“We in Britain never had a ballerina before me – and that was the whole point of my life.”
Alicia Markova was generally considered to be the greatest classical ballerina of her generation. The last link with Serge Diaghilev, she worked with some of the greatest names in the arts. Stravinsky oversaw her musical education and Matisse and Picasso designed her sets. She was Britain’s first prima ballerina assoluta and her artistry inspired a whole generation of dancers, including Margot Fonteyn. She is remembered as a dancer whose lightness was extraordinary, dancing so weightlessly that many spectators almost expected her to fly off the stage.
Born Lilian Alicia Marks on December 1, 1910 in Finsbury Park, London she began ballet classes because she was flat-footed and knock-kneed. She was 14 when the Russian ballet impresario Serge Diaghilev saw her at a party hosted by Alicia’s ballet teacher, Princess Astafieva. So impressed was he that he said to Astafieva: “You have given a genius to the world. The ballet has found its next generation.” He hired Alicia on the spot for his Ballet Russes company, which was based in Monte Carlo.
At the Ballet Russes, Diaghilev renamed her Alicia Markova and cast her in the title role of Nightingale in La Rossignol, a ballet scored by Stravinsky, choreographed by Massine and costumes designed by Matisse. It premiered in Paris in 1929. Diaghilev became a second father to her and dictated her regime.
In 1929 Diaghilev died suddenly but by then Markova was a well known and popular dancer with an international reputation. She returned to London and danced with the Vic Wells Ballet and the Ballet Rambert and in 1935 founded the Markova-Dolin company with the leading dancer Anton Dolin. The company performed all over Britain, Africa and America, appearing in towns and villages, many of which had never actually seen a ballet performance before. The two of them often danced eight shows a week.
From 1941-44 and again in 1945, Markova was the prima ballerina of the Ballet Theatre, now called the American Ballet Theatre. In 1943 she originated the role of Juliet in Anthony Tudor’s Rome and Juliet. She reached the pinnacle of her career during these American years, creating numerous other leading roles and becoming closely identified with her incomparable Giselle.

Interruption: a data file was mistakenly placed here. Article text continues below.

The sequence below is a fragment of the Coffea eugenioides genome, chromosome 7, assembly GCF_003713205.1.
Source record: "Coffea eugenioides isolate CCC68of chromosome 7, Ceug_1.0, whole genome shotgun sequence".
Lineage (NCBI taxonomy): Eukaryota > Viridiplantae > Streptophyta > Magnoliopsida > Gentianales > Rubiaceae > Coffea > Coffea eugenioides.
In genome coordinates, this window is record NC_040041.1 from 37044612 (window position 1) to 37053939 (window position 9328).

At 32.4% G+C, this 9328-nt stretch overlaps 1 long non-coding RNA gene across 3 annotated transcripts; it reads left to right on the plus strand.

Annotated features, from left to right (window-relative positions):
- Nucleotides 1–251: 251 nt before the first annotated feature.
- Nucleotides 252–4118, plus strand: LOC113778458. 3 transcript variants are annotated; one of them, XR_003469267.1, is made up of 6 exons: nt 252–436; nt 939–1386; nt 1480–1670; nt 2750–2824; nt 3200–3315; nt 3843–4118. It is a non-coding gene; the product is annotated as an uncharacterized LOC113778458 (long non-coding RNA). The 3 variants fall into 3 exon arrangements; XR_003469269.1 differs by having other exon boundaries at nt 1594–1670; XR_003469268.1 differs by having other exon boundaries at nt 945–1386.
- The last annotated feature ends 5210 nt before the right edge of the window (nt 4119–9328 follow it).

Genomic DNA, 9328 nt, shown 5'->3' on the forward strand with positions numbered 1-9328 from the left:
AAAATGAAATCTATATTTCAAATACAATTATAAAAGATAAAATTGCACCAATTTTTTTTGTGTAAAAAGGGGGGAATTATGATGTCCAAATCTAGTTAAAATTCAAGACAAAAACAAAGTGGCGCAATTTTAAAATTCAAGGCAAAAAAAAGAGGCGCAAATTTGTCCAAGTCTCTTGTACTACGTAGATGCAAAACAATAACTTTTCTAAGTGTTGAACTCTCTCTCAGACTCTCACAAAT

She and Dolin founded the London Festival Ballet – now the ENB – in 1950 and in 1963 she retired, making her announcement unexpectedly at Heathrow Airport. “In those days there were about 30 or 40 press at the airport,” she said. “It was New Year’s Day and I was waiting to fly to New York and they asked me if I had made a New Year’s resolution. I don’t know what possessed me but I said ‘Yes, It’s very simple. You will never see me dance on stage again’.”
In the same year she was made a Dame but far from retiring completely she became active as a teacher. She served as a ballet director for the Metropolitan Opera in New York and taught at the Royal Ballet school, The Paris Opera Ballet and the Australian Ballet School. Since 1973 she served as a govenor of the Royal Ballet. In 1980 she was seen teaching on BBC2’s much acclaimed Master Class.
Dame Alicia wrote two books, Giselle and I (1960) and Markova Remembers (1986). Summing up her life she said: “There has been only one great love in my life – ballet. I did it all with pleasure. I enjoyed it. Mine was like a life part.”
She died on December 2, aged 94, and is survived by her sister.
Dance critic Gavin Roebuck adds: As a dancer Alicia Markova could be ethereal, witty or dramatic as required. It would be fair to describe her as the people’s ballerina because of her extensive touring and significant role in the establishment of British ballet. As a student at the Arts Educational London School, of which she was President, I remember she would occasionally give a master class, inspirationally passing on her knowledge and coaching dancers in some of her greatest ballets – Les Sylphides, The Nutcracker, Giselle and Swan Lake.